10 things to know about II:XII, A Priori Memoriae!
August 28, 2014 § Leave a comment
1). It’s the end of the trilogy, but Echo Us has 4 albums.
In 2012-2013 two albums were created as a follow-up to Tomorrow Will Tell The Story, the first was A Priori, and the second is an as-yet future album that combines unreleased material from the sessions that grew Tomorrow Will Tell The Story, as well as new compositions. The first Echo Us album (2005) was not considered as part of the trilogy concept.
2). The only compositional consideration was ‘flow’.
A Priori presented itself as a stream-of-consciousness, and primarily as an instrumental album. The lyrics incorporated into the album were not an afterthought, but were written differently than Tomorrow Will Tell The Story. There is more repetition of lyrical themes as well as focused counterpoint than on previous albums- melodies themselves were re-used and inverted more than ever- appearing across the entire instrumental / orchestral spectrum of all tracks.
3). Its composition was almost aborted after the first 2 minutes of exordium were written, and picked up 3 months later.
At first it seemed like a project conceived of for a later date, and it also begged for resorting to instrumental bravado, which previous albums avoided.
Oboist Christina Fitzgerald, Flautist Chris Smith, and others again joined up for the recording sessions for A Priori. The album was not recorded to a ‘click’ track, and was very much performed ‘live’ in the studio much more than previous albums.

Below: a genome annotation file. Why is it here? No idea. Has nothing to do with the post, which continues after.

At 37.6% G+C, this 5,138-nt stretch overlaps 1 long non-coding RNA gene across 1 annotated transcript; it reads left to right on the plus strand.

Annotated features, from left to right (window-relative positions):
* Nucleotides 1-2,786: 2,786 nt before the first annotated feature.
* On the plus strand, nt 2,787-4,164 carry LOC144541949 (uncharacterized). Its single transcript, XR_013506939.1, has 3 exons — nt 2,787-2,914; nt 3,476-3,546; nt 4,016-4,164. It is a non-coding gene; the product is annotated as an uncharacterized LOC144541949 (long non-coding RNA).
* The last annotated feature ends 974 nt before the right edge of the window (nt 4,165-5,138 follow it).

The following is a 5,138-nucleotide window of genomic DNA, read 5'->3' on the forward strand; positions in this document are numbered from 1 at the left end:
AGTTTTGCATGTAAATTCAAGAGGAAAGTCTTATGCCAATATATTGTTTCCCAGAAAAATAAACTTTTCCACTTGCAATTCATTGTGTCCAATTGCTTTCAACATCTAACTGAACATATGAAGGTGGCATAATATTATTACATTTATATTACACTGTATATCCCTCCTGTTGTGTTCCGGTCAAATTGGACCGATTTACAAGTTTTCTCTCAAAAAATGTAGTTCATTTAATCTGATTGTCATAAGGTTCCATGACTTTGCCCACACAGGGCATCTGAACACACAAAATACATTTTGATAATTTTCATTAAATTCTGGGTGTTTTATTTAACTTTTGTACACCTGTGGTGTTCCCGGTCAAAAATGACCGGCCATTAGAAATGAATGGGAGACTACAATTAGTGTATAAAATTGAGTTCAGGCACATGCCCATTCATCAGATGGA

5). It was written on a number of borrowed acoustic instruments – harmonium, acoustic/ele guitar, glockenspiel, fog horn etc.
There were more real acoustic instruments played all over A Priori, as opposed to just the Celtic harp, strings and drums of previous albums. A Priori hardly has anything resembling a drum kit, which was intentional.
6). It was mixed ‘outside the box’ and inside the box at the same time (for gear junkheads).
Various plug-ins, softsynths/samplers were used within Logic Pro, and then outputted to a DA7 (Ramsa) desk for mixing in outboard synthesizers and reverbs, bass guitar compression and more. This approach has defined the sound of Echo Us’ latest releases, going against the trends of software and plug-in heavy synthesizer productions.
‘Nightlight’ modulates in and around 5 different key centers, and was very difficult to compose, as well as perform live because of the harp pedaling required.
8). Upon its completion, its author was kicked out of his studio by decree of the Portland Fire Department.
This is true- All tenants were asked to leave the multi-office space where Ethan had his studio from 2005-2007, as well as 2009-2013. The landlord was asked to renovate to current codes after 15 years of having business space in the building. Since the building was a converted Victorian house on the wrong block, it was ordered by the city to be turned back into solely residential space. Echo Us vacated in July of 2013 and hasn’t had a proper studio space since.
Actually, Tomorrow Will Tell The Story was written partially in response, or at least in sway with the idea in the new-age movement that the year 2012 would bring a change in consciousness around the globe. It’s still hard to say whether anything actually happened, but A Priori lives on with its own intent, and could be interpreted in a multitude of ways.
Many of the synth washes and pads come from two very warm, but digital synthesizers- the Korg Wavestation (ex) and Roland JD990. The amount of acoustic instruments used in the recording probably contribute to its warm character, but more than anything, what gives the album its ‘feel’ is the very free-flowing way it was put together and performed in the studio.